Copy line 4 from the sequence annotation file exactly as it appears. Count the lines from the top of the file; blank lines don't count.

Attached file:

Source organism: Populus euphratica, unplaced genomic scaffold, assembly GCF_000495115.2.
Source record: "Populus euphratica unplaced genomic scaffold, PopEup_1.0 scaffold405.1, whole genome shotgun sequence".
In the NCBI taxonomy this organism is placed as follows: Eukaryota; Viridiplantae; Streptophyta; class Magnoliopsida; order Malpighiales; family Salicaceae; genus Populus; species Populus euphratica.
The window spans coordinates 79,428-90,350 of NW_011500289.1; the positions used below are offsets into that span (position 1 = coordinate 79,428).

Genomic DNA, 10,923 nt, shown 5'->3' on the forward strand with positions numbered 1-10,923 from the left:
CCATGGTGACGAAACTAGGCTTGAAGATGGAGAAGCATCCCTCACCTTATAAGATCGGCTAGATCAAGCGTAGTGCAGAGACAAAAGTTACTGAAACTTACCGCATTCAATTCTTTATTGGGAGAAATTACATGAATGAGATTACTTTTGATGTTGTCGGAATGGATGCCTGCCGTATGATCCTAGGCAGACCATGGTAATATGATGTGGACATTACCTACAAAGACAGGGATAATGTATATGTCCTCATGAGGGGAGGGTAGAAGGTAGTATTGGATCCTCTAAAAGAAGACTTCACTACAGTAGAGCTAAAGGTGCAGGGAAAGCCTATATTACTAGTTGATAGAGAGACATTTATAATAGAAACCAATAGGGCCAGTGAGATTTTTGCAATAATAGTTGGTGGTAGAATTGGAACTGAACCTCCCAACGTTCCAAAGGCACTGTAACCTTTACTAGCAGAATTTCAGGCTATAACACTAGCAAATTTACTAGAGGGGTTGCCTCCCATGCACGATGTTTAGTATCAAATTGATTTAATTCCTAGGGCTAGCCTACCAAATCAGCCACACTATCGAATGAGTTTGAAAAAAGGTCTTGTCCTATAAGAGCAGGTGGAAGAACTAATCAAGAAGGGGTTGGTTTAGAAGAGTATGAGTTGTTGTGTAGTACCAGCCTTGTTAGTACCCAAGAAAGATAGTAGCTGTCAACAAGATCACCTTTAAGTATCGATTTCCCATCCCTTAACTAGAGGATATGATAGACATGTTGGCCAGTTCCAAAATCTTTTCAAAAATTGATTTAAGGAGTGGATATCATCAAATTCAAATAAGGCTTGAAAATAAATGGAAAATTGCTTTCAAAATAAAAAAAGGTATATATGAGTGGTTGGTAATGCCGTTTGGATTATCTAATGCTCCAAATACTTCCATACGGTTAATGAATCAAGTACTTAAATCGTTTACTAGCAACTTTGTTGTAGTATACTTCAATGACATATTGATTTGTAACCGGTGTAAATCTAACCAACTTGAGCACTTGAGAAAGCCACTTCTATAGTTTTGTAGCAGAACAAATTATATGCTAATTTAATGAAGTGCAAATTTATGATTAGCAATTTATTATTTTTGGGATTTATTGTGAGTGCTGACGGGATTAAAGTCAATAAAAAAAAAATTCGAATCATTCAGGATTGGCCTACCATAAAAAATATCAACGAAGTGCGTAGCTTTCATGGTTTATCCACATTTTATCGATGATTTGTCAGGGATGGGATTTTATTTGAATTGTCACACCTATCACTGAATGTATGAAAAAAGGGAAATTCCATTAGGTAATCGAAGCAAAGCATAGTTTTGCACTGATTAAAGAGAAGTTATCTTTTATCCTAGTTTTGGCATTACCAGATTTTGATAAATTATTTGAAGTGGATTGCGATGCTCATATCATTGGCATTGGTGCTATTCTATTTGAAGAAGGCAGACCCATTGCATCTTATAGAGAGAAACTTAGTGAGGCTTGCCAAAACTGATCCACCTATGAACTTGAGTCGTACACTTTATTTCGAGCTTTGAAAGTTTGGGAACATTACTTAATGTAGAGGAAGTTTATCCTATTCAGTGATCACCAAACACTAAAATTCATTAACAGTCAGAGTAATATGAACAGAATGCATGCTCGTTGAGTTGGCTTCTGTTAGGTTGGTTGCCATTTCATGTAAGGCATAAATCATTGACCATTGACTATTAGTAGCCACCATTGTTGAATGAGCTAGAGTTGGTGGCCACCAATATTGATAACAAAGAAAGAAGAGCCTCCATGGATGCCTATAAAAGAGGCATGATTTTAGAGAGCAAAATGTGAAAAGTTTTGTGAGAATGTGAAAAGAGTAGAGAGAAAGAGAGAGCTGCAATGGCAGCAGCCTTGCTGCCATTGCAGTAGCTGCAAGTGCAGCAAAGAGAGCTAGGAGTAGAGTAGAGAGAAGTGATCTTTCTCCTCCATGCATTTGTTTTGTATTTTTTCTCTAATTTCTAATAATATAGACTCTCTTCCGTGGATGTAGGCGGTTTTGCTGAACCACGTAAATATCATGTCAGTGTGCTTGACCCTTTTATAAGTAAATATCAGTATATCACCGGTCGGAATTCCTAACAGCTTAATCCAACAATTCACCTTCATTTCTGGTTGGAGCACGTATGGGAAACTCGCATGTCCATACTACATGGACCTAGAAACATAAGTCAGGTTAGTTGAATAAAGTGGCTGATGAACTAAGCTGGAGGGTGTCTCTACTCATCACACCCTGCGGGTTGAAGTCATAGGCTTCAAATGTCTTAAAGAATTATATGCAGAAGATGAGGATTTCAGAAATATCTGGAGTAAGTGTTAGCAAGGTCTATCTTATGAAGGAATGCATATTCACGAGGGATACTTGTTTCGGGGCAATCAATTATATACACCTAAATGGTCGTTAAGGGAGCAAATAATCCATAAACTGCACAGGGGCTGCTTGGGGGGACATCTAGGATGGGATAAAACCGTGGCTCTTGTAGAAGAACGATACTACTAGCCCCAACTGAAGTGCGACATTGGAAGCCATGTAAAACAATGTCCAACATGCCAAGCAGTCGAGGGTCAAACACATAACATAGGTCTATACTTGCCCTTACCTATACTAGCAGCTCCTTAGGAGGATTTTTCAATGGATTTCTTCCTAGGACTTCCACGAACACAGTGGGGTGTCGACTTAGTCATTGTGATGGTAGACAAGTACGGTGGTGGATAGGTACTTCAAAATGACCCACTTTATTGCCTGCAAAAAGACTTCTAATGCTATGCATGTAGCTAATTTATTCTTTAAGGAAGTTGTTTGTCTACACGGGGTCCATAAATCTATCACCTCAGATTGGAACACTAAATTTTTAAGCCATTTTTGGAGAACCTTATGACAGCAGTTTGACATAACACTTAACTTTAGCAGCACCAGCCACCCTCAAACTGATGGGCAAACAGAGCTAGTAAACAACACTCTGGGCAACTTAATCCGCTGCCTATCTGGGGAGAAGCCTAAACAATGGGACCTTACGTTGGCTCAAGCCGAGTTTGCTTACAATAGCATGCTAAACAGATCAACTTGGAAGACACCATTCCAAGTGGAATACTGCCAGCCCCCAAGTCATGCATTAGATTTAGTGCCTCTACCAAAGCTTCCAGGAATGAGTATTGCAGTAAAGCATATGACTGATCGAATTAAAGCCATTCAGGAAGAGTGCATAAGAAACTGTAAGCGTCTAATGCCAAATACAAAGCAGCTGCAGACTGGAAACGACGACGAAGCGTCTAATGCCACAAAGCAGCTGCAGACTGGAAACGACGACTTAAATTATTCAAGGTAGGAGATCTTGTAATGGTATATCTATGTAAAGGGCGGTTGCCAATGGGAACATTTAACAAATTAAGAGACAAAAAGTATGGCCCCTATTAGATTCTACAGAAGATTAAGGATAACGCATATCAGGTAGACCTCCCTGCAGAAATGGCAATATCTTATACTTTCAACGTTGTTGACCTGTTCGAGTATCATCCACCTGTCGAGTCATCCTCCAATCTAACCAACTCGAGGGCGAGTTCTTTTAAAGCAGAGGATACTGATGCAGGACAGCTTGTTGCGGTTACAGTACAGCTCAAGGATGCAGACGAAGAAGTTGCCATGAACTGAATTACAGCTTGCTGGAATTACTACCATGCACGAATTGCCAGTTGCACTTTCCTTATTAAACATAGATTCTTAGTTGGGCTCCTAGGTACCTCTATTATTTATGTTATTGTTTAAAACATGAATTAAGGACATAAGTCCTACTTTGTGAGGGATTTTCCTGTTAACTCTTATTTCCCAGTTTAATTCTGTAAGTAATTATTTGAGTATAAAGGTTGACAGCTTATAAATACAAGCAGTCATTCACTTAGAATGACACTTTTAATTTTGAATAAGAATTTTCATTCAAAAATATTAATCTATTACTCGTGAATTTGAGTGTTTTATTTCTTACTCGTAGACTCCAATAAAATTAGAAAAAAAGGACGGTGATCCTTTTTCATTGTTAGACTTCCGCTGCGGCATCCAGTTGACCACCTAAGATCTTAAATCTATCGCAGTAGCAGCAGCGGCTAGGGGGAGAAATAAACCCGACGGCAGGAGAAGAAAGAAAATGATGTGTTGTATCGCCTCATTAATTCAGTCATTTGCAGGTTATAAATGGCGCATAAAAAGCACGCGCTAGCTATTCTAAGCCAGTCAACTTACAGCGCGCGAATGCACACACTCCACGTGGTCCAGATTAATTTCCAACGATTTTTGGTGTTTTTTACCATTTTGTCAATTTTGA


The window spans coordinates 79,428-90,350 of NW_011500289.1; the positions used below are offsets into that span (position 1 = coordinate 79,428).